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Trespassers and Premises Liability FAQ

Frequently Asked Questions About Missouri Trespasser Lawsuits

Q: Who is considered a trespasser?

A: A trespasser is someone who enters a property without the permission of the possessor. A trespasser does not need to know that he or she is on private property or be on the private property for a malicious purpose.

Q: What duty of care is owed to a trespasser?

A: A trespasser is generally owed no duty with regard to the condition of the property. There are cases, however, when a trespasser can bring a premises liability lawsuit against a property possessor.

Q: Under what circumstances can a property owner or possessor be liable to a trespasser?

A: Some Missouri courts have allowed trespassers to sue property owners under limited circumstances, including:

  • Dangerous artificial conditions maintained close to neighboring properties that create an unreasonable risk of harm to people who are lawfully on the neighboring properties
  • Hidden dangers that are intentionally placed to injure trespassers and would likely cause death or serious bodily harm
  • The use of willful, illegal force against a trespasser in some circumstances, especially when the private land abuts public land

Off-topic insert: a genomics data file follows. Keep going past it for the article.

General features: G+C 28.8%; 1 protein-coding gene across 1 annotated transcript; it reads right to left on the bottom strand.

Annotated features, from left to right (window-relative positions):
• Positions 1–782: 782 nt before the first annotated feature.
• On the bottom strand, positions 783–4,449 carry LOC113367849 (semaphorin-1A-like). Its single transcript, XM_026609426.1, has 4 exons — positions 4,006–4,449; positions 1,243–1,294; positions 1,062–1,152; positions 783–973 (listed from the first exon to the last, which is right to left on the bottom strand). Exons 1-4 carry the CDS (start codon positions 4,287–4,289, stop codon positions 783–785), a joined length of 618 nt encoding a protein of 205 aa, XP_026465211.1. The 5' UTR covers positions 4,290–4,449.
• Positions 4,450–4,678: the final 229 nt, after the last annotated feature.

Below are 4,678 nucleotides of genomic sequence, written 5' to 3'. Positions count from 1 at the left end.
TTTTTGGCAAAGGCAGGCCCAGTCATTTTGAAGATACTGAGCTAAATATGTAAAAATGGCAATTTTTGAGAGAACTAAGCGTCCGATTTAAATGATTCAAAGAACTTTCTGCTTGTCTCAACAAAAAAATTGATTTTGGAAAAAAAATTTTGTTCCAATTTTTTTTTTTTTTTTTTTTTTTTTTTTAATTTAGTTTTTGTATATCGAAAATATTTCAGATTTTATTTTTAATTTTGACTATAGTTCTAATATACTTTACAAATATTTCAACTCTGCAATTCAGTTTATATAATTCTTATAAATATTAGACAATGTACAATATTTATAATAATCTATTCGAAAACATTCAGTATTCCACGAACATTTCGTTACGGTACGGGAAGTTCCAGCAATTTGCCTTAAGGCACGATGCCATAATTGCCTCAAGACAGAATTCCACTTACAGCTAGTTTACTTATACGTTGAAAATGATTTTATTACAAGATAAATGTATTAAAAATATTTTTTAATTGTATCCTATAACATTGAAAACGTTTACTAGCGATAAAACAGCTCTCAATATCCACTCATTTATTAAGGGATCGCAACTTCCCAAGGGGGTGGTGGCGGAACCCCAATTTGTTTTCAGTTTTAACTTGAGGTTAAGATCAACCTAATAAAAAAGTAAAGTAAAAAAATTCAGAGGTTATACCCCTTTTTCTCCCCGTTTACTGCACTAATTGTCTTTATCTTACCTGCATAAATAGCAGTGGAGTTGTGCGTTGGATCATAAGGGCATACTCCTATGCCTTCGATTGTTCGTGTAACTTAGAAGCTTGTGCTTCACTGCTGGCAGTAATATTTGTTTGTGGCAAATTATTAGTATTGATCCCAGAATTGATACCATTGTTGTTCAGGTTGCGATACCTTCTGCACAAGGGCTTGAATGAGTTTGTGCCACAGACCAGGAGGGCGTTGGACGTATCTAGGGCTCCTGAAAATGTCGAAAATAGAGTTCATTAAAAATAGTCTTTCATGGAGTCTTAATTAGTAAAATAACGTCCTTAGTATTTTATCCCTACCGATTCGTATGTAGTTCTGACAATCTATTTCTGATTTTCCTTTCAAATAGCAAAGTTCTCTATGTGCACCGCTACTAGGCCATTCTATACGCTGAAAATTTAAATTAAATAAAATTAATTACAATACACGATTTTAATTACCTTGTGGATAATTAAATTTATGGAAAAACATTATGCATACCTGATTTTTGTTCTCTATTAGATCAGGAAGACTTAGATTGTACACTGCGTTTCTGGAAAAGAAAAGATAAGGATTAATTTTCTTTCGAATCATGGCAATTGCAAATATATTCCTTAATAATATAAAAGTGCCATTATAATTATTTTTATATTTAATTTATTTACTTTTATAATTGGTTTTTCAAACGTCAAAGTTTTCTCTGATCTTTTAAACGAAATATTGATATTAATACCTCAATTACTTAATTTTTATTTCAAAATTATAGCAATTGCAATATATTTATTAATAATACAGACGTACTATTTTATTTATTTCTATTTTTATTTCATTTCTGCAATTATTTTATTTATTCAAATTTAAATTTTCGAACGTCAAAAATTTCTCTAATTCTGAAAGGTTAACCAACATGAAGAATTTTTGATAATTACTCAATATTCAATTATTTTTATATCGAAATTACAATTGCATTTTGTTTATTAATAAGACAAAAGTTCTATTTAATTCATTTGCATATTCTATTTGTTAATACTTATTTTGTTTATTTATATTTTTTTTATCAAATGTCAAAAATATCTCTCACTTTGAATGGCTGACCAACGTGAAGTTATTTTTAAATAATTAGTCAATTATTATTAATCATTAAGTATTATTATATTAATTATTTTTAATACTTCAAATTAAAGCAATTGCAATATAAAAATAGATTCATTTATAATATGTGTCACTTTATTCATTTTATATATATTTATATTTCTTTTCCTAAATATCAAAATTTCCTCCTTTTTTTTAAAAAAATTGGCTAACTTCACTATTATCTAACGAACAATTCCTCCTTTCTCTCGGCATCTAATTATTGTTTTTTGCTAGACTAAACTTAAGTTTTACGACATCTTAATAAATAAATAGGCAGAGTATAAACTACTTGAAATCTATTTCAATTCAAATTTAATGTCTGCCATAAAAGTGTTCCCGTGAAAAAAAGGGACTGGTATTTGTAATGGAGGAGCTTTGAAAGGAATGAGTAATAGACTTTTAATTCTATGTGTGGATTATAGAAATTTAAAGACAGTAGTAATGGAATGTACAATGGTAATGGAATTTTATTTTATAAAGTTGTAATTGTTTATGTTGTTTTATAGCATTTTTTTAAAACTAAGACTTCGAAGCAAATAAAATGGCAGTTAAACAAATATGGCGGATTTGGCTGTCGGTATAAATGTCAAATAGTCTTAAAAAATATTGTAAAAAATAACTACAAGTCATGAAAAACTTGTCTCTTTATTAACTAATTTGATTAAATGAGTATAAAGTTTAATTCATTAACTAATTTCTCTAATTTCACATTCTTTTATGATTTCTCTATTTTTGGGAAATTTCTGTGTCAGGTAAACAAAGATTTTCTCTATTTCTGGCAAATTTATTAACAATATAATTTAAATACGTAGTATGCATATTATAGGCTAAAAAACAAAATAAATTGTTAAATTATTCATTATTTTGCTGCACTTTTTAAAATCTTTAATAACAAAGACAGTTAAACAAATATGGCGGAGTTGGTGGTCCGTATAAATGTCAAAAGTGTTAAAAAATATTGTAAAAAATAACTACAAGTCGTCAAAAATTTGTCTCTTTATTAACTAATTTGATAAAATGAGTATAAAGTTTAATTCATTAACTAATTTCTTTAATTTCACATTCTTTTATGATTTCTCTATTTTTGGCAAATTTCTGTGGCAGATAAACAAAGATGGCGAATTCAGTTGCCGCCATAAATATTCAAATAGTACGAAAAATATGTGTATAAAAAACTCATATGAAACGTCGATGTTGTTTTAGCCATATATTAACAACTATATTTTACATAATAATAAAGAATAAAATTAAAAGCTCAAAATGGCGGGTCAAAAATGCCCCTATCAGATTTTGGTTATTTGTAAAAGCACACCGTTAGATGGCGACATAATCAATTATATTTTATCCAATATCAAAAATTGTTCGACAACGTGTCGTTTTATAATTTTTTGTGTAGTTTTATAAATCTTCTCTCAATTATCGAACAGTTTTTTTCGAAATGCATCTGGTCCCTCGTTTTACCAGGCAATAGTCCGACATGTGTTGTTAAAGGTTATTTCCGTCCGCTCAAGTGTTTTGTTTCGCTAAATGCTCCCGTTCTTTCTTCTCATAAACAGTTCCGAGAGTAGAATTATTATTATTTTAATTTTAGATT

• Dangerous conditions maintained near a public right of way

Q: What are the elements of a premises liability lawsuit brought by a trespasser?

A: A trespasser must establish four things to hold a property owner liable for his or her injuries:

  1. A dangerous condition existed on the property.
  2. The possessor of the property had actual knowledge of the condition.
  3. The possessor had actual knowledge of the presence of a trespasser or the applicability of some exception to the general rule that trespassers are not owed a duty of care.
  4. The trespasser was injured as a result.

Q: Are children considered trespassers?

A: One of the most common exceptions to the rule regarding trespassers is called the "attractive nuisance doctrine." This legal rule establishes liability for property possessors who knew or should have known that children were likely to trespass on property.

More On Premises Liability:

Frequently Asked Questions About Premises Liability
Trespassers and Premises Liability FAQ
Keeping the Premises Safe
Toxic Substances on the Property
Criminal Acts by Third Parties
Liability of Tenants & Landlords
Liabilities of Contractors and Construction Companies

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